Irish go dental abroad: holidays part of the bargain in Budapest

With interest rising again after the recession, bargains are there – but dentists warn of the downside of travelling

A trip to the dentist might not be everybody’s idea of a holiday, but dental tourism is on the rise again for Irish people. According to, a Dublin-based medical tourism search engine, the number of people living in Ireland inquiring about dental tourism has increased by 5 per cent in the past 12 months, although current figures have fallen by 34 per cent since a peak in 2009.

Peter Smith, who is 44 and from Kells, Co Meath, went to Budapest to get his teeth fixed in 2011. He was suffering from gingivitis in the gums. A lot of his teeth had become loose over the years, and he had been fitted with dentures.

“It was just a nightmare,” he says. “I’d go out for a meal with people and I’d be afraid the dentures would get stuck in the food I was eating. I was always eating with my hand over my mouth. At work one day I ate a slice of bread and snapped the denture in two from biting the crust. I had to leave work and go straight to the dentist to try to get the thing repaired. Because of the plastic plate, your whole jawline collapses. You look gaunt. I was fed up, so I researched implants.”

Treatment sessions

Smith spent almost a year doing the groundwork, including organising the finances. It cost him approximately €18,000 for a job he priced in Ireland at €55,000. He went with a company called Dental Hungary, having seen an ad for a free consultation in its Dublin clinic.


The course of treatment, which included 16 implants, entailed two trips to Budapest. A Dental Hungary rep met him at the airport in Budapest and brought him to the clinic from his hotel for treatment sessions.

The first visit to Budapest involved three days in the dentist’s chair interspersed with rest days and sightseeing around the old city on the Danube.

Smith will return for a check-up this month, and has encouraged his wife and sister to follow him east for their own dental repair work.

“My whole jaw structure went back to normal because I’ve strengthened the teeth,” he says. “I can live a normal life. Simple things: I can eat an apple, anything I want. There’s no pain. It’s a life-changing experience. I couldn’t praise them enough.”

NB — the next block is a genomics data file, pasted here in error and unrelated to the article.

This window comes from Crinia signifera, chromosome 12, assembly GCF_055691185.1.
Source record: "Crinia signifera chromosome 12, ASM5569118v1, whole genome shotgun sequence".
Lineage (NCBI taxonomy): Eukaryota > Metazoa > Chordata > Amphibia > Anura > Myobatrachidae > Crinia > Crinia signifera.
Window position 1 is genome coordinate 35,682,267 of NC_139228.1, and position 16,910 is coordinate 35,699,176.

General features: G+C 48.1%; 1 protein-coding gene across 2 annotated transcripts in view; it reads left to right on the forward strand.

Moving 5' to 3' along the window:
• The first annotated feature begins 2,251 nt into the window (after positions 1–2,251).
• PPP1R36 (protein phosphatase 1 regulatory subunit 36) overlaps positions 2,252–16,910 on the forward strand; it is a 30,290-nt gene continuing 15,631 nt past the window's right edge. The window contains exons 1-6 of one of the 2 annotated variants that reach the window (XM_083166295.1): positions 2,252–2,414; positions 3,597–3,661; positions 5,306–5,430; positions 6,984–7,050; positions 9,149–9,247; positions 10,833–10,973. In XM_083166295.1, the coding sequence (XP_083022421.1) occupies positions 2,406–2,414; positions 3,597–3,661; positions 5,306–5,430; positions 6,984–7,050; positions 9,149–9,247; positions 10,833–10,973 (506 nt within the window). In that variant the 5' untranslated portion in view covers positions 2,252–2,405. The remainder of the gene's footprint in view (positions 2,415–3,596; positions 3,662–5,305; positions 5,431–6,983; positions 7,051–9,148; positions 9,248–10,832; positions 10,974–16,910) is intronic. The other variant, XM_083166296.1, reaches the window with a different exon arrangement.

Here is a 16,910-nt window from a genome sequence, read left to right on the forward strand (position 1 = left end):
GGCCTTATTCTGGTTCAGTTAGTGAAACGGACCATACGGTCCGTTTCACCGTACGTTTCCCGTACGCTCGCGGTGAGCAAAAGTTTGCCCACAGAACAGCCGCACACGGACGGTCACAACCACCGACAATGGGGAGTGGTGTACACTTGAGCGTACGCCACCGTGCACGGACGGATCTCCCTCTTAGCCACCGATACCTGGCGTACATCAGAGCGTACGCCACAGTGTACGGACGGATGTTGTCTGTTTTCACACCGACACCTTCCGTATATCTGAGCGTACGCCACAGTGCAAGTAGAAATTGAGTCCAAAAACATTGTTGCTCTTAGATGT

William Murphy, who is 51 and from Dublin, also travelled to Budapest for treatment on his teeth.

He previously paid €1,100 for root canal work and a crown on a single tooth at a dentist’s surgery in Dublin. In Hungary, it cost €5,600 to have 18 teeth worked on, including root canals, crowns, bridges and teeth whitening.

“Over the years, I hadn’t been happy with my teeth in general,” he says.

“They were starting to colour and move in my mouth. They were going crooked. I knew I’d need work done, but I wasn’t going to pay €1,100 per tooth. It was a bit of a no-brainer. I couldn’t fault the whole experience in Hungary and the service provided.”

Check references

People going down the dental tourist route are advised to check for references of the dental providers they intend travelling to, and ideally to speak to other patients who have used them. A widespread criticism of overseas dental care is that patients can get too much dental treatment in too short a timespan. Fintan Hourihan, chief executive of the

Irish Dental Association

(IDA), also raises some concerns.

“We commissioned some research a few years ago. The survey, which was carried out for us by Behaviour & Attitudes, suggests about 6,000 patients every year return to Irish dentists with problems after having had treatment abroad . . . You’re talking about swelling, sepsis, numbness, bleeding gums, trauma, chipped or cracked crowns or teeth that are deteriorating underneath the crowns.

“Clearly that’s not the case for everybody who goes abroad, but if there’s a problem with the dentist in Ireland, you can go back to the dentist. The IDA has a dental complaints resolution service. If it’s serious, you can go to the Dental Council or the Small Claims Court. There is a range of remedies available. Like everything, it is buyer beware.”

Lower prices

Hourihan stresses that Irish people are loyal to their dentists: 11.5 years is the average length of their relationship.

However, the primary draw for people going abroad is the lower prices; procedures can sometimes cost two or three times less overseas.

Debbie Wood, a South African working in Dublin, went to Turkey to fix a broken tooth earlier this year.

Outside the UK, Turkey is the most popular destination for Irish people’s dental tourism, according to Wood was quoted €600 to get the tooth fixed in Dublin. Instead, she paid approximately €650, which included flights and a week’s package holiday, to get an “all-ceramic” Zirconia crown installed. A company called Tourmedical treated her.

“The big stumbling block for me was that I didn’t know anything about Turkey,” she says.

“It can be cheap, but it could be a disaster in the making. My advice would be: do your research, don’t be too scared to take a chance, and if they’re trustworthy, go for it. I met some fantastic people, I had a wonderful holiday and I got my tooth sorted for a third of the price.”